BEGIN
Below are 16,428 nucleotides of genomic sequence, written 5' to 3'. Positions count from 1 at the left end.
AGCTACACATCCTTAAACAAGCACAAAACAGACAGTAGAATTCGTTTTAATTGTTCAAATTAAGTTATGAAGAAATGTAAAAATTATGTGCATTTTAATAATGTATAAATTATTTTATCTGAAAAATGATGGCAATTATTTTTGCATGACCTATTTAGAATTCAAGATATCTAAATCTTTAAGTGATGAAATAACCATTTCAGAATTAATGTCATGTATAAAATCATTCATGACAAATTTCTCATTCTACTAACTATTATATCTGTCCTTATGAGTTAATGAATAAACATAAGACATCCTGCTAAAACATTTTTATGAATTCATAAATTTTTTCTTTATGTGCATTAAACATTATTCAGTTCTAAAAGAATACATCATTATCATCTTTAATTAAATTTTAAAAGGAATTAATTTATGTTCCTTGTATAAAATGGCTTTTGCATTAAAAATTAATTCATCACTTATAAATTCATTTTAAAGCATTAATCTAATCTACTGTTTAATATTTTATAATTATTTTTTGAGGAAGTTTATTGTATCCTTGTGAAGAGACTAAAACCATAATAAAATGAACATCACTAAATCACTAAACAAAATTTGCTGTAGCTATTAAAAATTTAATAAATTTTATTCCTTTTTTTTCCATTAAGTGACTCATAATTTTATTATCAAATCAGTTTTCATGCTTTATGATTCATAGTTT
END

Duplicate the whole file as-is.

Below are 16,428 nucleotides of genomic sequence, written 5' to 3'. Positions count from 1 at the left end.
AGCTACACATCCTTAAACAAGCACAAAACAGACAGTAGAATTCGTTTTAATTGTTCAAATTAAGTTATGAAGAAATGTAAAAATTATGTGCATTTTAATAATGTATAAATTATTTTATCTGAAAAATGATGGCAATTATTTTTGCATGACCTATTTAGAATTCAAGATATCTAAATCTTTAAGTGATGAAATAACCATTTCAGAATTAATGTCATGTATAAAATCATTCATGACAAATTTCTCATTCTACTAACTATTATATCTGTCCTTATGAGTTAATGAATAAACATAAGACATCCTGCTAAAACATTTTTATGAATTCATAAATTTTTTCTTTATGTGCATTAAACATTATTCAGTTCTAAAAGAATACATCATTATCATCTTTAATTAAATTTTAAAAGGAATTAATTTATGTTCCTTGTATAAAATGGCTTTTGCATTAAAAATTAATTCATCACTTATAAATTCATTTTAAAGCATTAATCTAATCTACTGTTTAATATTTTATAATTATTTTTTGAGGAAGTTTATTGTATCCTTGTGAAGAGACTAAAACCATAATAAAATGAACATCACTAAATCACTAAACAAAATTTGCTGTAGCTATTAAAAATTTAATAAATTTTATTCCTTTTTTTTCCATTAAGTGACTCATAATTTTATTATCAAATCAGTTTTCATGCTTTATGATTCATAGTTT